Summary: The Monterey Formation in the deepest parts of California’s San Joaquin Basin contains an estimated mean volumes of 21 million barrels of oil, 27 billion cubic feet of gas, and 1 million barrels of natural gas liquids, according to the first USGS assessment of continuous (unconventional), technically recoverable resources in the Monterey Formation.
The Monterey Formation in the deepest parts of California’s San Joaquin Basin contains an estimated mean volumes of 21 million barrels of oil, 27 billion cubic feet of gas, and 1 million barrels of natural gas liquids, according to the first USGS assessment of continuous (unconventional), technically recoverable resources in the Monterey Formation.
“Understanding our domestic oil and gas resource potential is important for many reasons, including helping policy makers to make informed decisions about energy policy, leasing of federal lands, and impact on other resources such as water ,” said Vito Nuccio, Acting USGS Energy Resources Program Coordinator. “That’s why the USGS maintains a strong oil and gas assessment team whose goal is to assess new domestic and global areas and continually update previous assessments as warranted.
The volume estimated in the new study is small, compared to previous USGS estimates of conventionally trapped recoverable oil in the Monterey Formation in the San Joaquin Basin. Those earlier estimates were for oil that could come either from producing more Monterey oil from existing fields, or from discovering new conventional resources in the Monterey Formation.
The area of the potential continuous accumulation assessed in this study is limited to where the Monterey Formation is deeply buried, thermally mature, and thought to be generating oil.
The assessment team concluded that most of the petroleum that has originated from shale of the Monterey Formation in the assessment area has migrated from the source rock, so there is probably relatively little recoverable oil or gas remaining there, and most exploratory wells in the deep basin are unlikely to be successful.
Geological data from more than 80 older wells that penetrated the deep Monterey Formation indicate that retention of oil or gas in the Monterey Formation shale source rock is poor, probably because of natural fracturing, faulting, and folding.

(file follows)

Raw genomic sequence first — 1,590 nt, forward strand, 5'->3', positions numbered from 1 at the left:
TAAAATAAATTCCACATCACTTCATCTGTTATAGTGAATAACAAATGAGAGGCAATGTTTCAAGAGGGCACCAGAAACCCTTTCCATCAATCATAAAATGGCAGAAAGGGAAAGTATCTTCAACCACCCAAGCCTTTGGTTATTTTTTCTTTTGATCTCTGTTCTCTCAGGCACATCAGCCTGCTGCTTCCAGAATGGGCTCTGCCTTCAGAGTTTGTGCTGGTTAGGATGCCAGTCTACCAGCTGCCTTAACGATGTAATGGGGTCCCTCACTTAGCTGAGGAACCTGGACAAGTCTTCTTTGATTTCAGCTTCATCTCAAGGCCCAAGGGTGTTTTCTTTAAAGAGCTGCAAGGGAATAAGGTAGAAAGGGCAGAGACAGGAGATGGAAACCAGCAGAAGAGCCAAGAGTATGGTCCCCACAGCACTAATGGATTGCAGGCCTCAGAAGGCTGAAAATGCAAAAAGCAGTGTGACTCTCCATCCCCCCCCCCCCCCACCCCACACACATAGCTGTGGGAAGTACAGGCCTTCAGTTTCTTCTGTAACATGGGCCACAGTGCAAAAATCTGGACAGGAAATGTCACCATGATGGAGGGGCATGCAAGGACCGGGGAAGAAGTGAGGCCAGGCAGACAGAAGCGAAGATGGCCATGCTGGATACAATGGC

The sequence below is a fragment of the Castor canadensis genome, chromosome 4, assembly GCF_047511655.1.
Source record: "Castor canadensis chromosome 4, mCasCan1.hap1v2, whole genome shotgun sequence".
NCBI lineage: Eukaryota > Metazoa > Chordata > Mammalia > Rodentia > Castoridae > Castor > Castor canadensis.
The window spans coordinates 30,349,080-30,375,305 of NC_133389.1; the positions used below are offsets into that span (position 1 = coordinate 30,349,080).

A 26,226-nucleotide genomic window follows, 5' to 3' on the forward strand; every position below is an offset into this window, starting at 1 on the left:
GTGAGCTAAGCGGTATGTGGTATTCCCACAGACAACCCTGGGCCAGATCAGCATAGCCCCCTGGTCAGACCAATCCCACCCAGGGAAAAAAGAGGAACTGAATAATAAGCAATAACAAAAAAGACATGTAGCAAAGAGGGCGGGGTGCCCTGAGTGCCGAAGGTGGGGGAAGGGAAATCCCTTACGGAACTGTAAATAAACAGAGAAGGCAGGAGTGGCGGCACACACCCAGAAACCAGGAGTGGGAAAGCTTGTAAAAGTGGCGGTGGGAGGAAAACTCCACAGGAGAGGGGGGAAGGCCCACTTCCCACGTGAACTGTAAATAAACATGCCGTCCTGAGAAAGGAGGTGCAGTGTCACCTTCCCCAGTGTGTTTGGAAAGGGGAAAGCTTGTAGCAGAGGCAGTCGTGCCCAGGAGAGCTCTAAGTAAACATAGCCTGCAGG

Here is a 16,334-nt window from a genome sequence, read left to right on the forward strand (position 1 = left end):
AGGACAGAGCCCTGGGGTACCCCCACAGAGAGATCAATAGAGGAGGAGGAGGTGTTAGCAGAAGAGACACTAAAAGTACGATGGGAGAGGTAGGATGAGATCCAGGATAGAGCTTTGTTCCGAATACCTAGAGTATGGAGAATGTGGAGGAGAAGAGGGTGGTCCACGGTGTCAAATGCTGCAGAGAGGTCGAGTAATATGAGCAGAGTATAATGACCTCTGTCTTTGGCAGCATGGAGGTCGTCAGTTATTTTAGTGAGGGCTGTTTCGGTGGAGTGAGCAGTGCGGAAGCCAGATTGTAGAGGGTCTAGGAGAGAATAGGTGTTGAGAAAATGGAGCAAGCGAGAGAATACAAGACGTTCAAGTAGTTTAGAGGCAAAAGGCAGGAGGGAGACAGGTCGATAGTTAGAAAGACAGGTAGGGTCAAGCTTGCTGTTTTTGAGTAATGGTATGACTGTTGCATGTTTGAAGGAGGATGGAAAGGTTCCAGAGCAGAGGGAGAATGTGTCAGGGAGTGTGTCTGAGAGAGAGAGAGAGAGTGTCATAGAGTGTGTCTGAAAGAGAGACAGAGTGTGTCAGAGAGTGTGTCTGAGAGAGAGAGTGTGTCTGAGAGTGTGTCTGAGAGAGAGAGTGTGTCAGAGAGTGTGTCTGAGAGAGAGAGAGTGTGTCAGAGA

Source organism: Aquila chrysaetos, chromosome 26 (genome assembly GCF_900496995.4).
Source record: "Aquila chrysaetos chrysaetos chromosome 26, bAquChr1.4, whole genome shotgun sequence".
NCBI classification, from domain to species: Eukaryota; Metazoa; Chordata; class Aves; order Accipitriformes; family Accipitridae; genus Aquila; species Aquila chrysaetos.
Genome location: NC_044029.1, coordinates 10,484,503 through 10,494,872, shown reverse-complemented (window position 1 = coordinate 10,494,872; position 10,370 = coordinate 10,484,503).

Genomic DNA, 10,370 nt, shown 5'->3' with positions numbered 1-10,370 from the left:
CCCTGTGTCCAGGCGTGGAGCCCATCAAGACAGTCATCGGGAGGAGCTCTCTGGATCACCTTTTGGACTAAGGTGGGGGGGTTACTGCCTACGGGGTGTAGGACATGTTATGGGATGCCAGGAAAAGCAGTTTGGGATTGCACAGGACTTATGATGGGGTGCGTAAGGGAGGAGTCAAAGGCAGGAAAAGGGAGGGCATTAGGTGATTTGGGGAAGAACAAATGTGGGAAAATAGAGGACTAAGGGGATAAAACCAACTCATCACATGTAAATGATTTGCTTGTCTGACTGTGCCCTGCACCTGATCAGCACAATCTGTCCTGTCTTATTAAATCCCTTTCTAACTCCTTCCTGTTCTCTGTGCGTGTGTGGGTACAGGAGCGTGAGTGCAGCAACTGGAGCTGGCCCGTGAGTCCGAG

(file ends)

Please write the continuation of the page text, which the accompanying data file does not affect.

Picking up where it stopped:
The oil and gas readily migrates from the deep Monterey Formation to fill the many shallower conventional reservoirs in the basin, including some in fractured Monterey Formation shale, and accounts for the prolific production there.
Although the data suggest that there is apparently not a large volume of unconventional oil and gas resources in the Monterey in the deep part of the basin, there are still substantial volumes of additional conventional oil and gas resources oil in the Monterey Formation in the shallower conventional traps in the San Joaquin Basin, as indicated by earlier assessments.
In 2003, USGS conducted an assessment of conventional oil and gas in the San Joaquin Basin, estimating a mean of 121 million barrels of oil recoverable from the Monterey. In addition, in 2012, USGS assessed the potential volume of oil that could be added to reserves in the San Joaquin Basin from increasing recovery in existing fields. The results of that study suggested that a mean of about 3 billion barrels of oil might eventually be added to reserves from Monterey reservoirs in conventional traps, mostly from a type of rock in the Monterey called diatomite, which has recently been producing over 20 million barrels of oil per year.
The estimate of undiscovered continuous oil in the deep Monterey ranges from 3 million to 53 million barrels (95 percent to 5 percent probability, respectively). The estimate of natural gas ranges from 5 to 72 billion cubic feet (95 percent to 5 percent probability, respectively), and the estimate of natural gas liquids ranges from 0 to 3 million barrels (95 percent to 5 percent probability, respectively).
These new estimates are for technically recoverable oil and gas resources, which are those quantities of oil and gas producible using currently available technology and industry practices, regardless of economic or accessibility considerations.
USGS is the only provider of publicly available estimates of undiscovered technically recoverable oil and gas resources of onshore lands and offshore state waters. The USGS Monterey Formation assessment was undertaken as part of a nationwide project assessing domestic petroleum basins using standardized methodology and protocol.
The new assessment of the Monterey Formation in the San Joaquin Basin may be found online. To find out more about USGS energy assessments and other energy research, please visit the USGS Energy Resources Program website, sign up for our Newsletter, and follow us on Twitter.